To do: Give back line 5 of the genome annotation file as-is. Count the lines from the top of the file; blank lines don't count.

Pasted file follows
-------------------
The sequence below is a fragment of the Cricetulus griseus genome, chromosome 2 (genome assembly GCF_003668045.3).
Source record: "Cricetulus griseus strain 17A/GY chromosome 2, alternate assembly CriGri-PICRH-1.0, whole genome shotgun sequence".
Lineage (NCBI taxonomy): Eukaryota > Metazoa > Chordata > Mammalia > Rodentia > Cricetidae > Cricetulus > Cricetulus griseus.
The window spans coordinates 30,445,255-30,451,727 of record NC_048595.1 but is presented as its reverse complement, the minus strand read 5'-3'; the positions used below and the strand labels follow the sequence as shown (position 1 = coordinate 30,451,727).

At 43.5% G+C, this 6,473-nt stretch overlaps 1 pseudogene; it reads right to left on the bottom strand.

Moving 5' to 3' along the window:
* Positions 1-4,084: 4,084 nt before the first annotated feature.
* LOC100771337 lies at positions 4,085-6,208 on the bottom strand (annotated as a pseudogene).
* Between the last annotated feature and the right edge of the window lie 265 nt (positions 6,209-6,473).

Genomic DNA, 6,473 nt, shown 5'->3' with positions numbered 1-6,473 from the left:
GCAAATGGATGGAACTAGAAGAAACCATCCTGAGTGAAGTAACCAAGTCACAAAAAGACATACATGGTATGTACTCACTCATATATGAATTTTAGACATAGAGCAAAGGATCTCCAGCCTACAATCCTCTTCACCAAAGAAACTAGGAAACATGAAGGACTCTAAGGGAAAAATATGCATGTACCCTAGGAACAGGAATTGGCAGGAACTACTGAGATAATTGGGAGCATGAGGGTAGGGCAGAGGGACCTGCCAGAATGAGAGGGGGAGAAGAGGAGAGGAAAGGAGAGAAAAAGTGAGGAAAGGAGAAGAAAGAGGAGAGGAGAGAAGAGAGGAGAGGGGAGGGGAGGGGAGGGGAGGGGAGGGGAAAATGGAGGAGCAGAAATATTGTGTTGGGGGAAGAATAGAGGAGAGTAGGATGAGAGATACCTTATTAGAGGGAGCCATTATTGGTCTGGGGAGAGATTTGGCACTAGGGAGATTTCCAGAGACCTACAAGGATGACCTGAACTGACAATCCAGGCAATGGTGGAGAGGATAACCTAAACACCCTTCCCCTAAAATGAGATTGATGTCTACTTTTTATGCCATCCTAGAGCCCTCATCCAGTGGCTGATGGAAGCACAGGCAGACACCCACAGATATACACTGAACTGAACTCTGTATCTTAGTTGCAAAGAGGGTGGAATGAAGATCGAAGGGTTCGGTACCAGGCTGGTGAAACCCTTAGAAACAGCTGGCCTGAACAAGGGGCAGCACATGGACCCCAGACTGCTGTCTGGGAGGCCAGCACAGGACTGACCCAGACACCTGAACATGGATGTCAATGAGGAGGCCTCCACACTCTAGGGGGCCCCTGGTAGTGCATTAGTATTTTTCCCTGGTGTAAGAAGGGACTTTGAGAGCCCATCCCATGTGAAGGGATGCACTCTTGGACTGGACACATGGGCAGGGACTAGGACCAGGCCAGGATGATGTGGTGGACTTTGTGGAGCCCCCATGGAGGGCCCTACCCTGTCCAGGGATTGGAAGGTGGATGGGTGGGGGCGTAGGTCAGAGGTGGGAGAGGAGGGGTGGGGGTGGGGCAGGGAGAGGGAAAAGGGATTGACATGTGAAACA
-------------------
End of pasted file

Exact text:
At 43.5% G+C, this 6,473-nt stretch overlaps 1 pseudogene; it reads right to left on the bottom strand.